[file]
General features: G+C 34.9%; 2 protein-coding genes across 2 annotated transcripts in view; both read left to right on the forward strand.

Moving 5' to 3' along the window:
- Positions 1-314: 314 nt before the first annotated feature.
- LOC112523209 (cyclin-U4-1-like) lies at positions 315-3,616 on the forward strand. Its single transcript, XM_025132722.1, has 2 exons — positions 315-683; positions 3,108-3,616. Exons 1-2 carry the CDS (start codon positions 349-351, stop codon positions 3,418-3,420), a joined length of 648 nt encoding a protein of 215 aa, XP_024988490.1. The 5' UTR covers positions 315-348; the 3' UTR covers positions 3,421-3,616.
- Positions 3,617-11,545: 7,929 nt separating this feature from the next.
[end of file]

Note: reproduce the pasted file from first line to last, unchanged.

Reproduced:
General features: G+C 34.9%; 2 protein-coding genes across 2 annotated transcripts in view; both read left to right on the forward strand.

Moving 5' to 3' along the window:
- Positions 1-314: 314 nt before the first annotated feature.
- LOC112523209 (cyclin-U4-1-like) lies at positions 315-3,616 on the forward strand. Its single transcript, XM_025132722.1, has 2 exons — positions 315-683; positions 3,108-3,616. Exons 1-2 carry the CDS (start codon positions 349-351, stop codon positions 3,418-3,420), a joined length of 648 nt encoding a protein of 215 aa, XP_024988490.1. The 5' UTR covers positions 315-348; the 3' UTR covers positions 3,421-3,616.
- Positions 3,617-11,545: 7,929 nt separating this feature from the next.